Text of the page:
Delegation in management
Step 2: Decide who to delegate to When deciding which team member to delegate certain tasks to, good leaders consider and balance important factors such as individual skill sets, workloads and opportunities for developing others, as well as promoting team synergy and productivity.
Be patient, and do not look for mistakes. This is because you are an expert in the field and the person you have delegated to is still learning. Feedback and review remain helpful and important, although the relationship is more likely one of mentoring, rather than coaching per se.
The factors to consider here include: The experience, knowledge and skills of the individual as they apply to the delegated task.
How to provide helpful and effective feedback. Does the person have time to take on more work? Gradually step back when you see that he is mastering the task.
And if the task is complex and has parts or stages, what are the priorities? What are they going to get out of it?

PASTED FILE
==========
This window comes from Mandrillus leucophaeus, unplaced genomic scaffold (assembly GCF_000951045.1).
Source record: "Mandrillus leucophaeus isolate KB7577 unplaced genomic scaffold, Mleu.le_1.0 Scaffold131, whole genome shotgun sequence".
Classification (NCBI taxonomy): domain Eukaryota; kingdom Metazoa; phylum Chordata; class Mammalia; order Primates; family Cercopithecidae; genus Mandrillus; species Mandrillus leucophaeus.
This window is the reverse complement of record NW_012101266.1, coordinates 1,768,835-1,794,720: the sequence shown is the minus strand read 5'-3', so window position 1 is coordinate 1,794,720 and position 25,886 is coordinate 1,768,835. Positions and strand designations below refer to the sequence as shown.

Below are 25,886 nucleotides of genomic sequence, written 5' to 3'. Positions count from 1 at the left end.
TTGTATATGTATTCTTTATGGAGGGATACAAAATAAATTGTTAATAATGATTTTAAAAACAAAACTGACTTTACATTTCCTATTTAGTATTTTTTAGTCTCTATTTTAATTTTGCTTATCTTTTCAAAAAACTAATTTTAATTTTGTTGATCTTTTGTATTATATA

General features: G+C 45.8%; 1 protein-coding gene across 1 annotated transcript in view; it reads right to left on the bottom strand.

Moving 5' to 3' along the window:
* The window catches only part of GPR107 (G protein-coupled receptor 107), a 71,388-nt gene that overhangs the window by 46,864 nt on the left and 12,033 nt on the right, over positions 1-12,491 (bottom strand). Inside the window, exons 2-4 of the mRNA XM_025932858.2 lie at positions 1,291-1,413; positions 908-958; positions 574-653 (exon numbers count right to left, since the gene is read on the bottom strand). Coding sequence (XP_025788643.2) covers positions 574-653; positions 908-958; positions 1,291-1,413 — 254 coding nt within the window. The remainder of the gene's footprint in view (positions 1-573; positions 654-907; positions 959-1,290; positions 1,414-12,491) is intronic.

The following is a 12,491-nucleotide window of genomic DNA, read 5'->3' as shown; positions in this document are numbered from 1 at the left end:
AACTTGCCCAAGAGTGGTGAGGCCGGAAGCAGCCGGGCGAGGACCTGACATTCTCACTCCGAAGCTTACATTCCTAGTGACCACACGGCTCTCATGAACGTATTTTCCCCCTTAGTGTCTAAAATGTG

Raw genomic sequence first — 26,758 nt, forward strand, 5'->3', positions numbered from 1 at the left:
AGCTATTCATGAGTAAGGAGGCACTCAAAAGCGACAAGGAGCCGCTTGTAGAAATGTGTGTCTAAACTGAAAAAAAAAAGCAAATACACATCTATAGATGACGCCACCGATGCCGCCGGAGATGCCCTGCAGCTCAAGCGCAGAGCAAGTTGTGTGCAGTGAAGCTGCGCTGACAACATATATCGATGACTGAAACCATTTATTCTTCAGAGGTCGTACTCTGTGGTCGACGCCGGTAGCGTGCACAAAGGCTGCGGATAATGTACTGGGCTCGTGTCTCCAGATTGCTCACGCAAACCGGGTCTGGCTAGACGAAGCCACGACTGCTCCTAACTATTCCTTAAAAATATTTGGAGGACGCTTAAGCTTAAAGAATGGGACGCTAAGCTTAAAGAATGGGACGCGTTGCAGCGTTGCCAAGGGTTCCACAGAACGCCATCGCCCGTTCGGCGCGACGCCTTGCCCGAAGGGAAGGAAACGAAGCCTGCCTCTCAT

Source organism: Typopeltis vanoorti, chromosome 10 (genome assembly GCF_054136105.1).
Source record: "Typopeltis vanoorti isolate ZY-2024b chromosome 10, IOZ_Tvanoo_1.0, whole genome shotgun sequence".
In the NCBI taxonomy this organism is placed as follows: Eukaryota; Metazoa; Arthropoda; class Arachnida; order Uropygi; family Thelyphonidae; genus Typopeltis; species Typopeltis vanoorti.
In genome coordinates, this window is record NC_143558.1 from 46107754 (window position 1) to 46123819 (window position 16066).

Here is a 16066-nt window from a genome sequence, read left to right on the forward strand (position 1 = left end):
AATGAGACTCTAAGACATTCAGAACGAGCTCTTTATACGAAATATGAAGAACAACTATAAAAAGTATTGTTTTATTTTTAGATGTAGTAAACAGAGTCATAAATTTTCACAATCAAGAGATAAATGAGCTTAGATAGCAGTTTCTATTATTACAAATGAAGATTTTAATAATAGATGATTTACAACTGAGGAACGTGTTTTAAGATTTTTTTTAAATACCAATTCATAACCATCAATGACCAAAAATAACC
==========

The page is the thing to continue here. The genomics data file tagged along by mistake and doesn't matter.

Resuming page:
Importance of delegation in management
Delegation takes place when a manager grants some of his powers to subordinates. If you want to be successful as a leader, it is important to realise early in your management career that you cannot achieve your goals alone. Be creative in choosing levels of given responsibility, and always check with the other person that they are comfortable with your chosen level. Begin with the end in mind and specify the desired results. Consider resources required Discuss and agree what is required to get the job done. Setting clear objectives and measures. Focus on results. Do not leave the person to inform your own peers of their new responsibility. The subordinates should be encouraged to take up more responsibilities and they will have more respect for the superiors and their ability. Then, put reminders or processes in place so that each time new work comes into your department, you ask yourself whether you can delegate it. It would even be fun! Again, this level is helpful in growing and defining coaching and development relationships. They are not confident of the qualities of subordinates and do not want to take risks. There are many more shades of grey between these black-and-white examples.
Where are the lines of authority, responsibility and accountability? When they successfully complete their assigned task, it will encourage them to take on new tasks with confidence. What knowledge, skills and attitude does the person already have?
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